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Clin Immunol. 2003 Oct;109(1):6-16.

Mammalian DNA (cytosine-5) methyltransferases and their expression.

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New England Biolabs, 32 Tozer Road, Beverly, MA 01915, USA.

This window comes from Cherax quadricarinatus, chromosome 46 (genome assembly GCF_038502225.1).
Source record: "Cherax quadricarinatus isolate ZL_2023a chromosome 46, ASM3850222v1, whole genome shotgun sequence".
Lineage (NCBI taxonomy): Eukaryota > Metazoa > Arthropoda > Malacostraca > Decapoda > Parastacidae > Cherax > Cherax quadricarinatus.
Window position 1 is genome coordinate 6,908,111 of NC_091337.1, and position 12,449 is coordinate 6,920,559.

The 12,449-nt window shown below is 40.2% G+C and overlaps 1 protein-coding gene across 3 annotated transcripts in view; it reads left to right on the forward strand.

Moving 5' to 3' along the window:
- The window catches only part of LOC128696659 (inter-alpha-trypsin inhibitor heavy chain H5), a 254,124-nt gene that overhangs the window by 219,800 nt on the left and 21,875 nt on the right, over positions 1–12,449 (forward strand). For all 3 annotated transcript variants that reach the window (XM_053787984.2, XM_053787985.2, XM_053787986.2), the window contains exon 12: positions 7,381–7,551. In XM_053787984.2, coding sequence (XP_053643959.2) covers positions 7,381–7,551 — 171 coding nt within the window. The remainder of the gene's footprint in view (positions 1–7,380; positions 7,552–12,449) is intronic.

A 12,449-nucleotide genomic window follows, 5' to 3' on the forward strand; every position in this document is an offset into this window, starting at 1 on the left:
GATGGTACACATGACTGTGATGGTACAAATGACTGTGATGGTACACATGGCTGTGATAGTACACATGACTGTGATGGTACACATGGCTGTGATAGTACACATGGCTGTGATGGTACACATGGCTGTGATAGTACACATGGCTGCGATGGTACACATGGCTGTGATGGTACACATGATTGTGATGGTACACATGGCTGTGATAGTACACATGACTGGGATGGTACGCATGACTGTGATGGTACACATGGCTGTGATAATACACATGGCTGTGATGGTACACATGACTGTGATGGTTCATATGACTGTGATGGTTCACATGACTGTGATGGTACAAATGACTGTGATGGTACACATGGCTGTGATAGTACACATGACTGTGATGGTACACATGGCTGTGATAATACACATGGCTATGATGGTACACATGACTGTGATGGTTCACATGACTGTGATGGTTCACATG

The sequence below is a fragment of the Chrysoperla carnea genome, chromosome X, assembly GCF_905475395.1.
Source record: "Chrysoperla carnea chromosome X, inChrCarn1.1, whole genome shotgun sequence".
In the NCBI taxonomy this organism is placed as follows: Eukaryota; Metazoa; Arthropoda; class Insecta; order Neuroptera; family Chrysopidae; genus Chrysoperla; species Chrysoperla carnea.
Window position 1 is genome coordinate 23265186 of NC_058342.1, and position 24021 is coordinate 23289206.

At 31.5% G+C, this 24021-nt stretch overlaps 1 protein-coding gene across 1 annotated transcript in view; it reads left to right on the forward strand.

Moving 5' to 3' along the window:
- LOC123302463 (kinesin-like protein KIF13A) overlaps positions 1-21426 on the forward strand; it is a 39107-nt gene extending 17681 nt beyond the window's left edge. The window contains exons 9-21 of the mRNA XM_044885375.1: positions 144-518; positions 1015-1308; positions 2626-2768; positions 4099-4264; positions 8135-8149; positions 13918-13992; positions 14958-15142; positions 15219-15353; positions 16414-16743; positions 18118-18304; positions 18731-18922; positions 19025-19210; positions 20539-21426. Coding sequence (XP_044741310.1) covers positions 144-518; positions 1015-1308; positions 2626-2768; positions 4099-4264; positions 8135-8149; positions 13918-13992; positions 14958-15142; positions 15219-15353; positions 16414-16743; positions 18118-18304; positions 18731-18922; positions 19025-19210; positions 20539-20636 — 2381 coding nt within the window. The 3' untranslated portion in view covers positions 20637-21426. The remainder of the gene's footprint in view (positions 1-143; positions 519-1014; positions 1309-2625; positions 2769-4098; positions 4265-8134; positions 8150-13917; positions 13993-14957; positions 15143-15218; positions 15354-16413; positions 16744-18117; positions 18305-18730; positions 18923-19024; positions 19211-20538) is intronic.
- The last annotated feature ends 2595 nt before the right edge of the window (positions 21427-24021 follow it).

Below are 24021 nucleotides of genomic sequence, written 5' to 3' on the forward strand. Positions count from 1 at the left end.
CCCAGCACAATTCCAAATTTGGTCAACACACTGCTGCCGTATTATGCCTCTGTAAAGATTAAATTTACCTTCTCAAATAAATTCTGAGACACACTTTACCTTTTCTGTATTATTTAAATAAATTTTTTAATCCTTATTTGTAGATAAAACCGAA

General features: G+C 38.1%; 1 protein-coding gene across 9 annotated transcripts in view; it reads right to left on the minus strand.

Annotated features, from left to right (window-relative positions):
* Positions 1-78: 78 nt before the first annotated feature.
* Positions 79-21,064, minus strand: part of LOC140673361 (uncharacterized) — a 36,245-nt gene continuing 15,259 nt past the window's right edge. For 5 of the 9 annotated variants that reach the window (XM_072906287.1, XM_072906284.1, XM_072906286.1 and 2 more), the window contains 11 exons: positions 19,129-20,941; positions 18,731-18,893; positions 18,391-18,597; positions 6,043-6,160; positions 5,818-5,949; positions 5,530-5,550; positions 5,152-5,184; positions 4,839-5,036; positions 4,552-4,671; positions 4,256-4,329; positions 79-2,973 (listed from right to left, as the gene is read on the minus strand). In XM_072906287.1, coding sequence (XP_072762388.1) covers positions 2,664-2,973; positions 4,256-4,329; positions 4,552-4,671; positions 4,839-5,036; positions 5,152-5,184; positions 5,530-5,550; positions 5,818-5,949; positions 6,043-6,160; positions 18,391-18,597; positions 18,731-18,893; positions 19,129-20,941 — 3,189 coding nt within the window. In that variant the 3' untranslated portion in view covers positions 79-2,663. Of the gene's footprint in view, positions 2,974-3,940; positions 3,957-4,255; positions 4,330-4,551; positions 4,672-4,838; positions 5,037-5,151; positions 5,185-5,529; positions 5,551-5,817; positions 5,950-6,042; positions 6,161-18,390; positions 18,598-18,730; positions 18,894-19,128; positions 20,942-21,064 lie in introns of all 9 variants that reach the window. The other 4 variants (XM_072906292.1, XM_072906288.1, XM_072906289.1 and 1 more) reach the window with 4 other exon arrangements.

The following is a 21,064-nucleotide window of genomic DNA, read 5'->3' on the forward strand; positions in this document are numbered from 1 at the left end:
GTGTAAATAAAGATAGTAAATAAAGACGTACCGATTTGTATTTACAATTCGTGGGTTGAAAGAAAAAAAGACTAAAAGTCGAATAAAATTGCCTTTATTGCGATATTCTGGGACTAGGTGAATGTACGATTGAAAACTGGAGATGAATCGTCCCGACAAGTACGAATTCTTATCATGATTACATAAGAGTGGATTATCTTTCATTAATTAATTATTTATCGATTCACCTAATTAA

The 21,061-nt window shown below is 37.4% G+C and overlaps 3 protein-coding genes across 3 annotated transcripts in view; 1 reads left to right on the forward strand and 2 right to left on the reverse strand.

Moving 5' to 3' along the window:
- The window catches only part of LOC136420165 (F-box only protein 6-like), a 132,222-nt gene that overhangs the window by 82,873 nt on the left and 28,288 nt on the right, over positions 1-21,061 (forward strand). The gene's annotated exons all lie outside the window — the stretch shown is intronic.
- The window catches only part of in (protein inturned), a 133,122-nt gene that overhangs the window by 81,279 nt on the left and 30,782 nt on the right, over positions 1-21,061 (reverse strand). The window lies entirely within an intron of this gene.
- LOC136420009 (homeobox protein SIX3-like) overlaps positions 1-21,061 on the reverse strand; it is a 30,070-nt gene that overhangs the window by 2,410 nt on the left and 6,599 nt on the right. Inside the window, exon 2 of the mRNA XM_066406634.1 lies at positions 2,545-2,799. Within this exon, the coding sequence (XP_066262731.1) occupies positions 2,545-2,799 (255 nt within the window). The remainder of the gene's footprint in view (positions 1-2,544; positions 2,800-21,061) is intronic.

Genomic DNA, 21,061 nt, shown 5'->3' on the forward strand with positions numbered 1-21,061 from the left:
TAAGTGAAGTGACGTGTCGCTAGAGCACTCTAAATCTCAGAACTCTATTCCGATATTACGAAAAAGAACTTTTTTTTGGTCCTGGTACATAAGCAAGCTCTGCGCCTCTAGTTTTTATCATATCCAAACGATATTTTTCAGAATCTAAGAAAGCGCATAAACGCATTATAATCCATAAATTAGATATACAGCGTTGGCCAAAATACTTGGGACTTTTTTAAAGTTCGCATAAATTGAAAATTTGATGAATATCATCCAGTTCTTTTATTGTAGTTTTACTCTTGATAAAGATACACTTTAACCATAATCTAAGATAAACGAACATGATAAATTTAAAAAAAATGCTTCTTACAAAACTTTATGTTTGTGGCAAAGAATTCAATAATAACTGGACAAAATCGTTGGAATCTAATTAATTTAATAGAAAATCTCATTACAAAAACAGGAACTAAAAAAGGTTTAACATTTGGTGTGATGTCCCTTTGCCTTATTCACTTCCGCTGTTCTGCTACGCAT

Two classes of functional DNA (cytosine-5) methyltransferases have been discovered in mammals to date. One class methylates the unmodified DNA and is designated as the de novo enzyme, whereas the other maintains the methylation status of the daughter strand during DNA replication and thus is referred to as a maintenance DNA methyltransferase. Each enzyme catalyzes methyl group transfer from S-adenosyl-L-methionine to cytosine bases in DNA. During methylation the enzyme flips its target base out of the DNA duplex into a typically concave catalytic pocket. This flipped cytosine base is then a substrate for the enzyme-catalyzed reaction. The newly formed 5-methylcytosine confers epigenetic information on the parental genome without altering nucleotide sequences. This epigenetic information is inherited during DNA replication and cell division. In mammals, DNA methylation participates in gene expression, protection of the genome against selfish DNA, parental imprinting, mammalian X chromosome inactivation, developmental regulation, T cell development, and various diseases.

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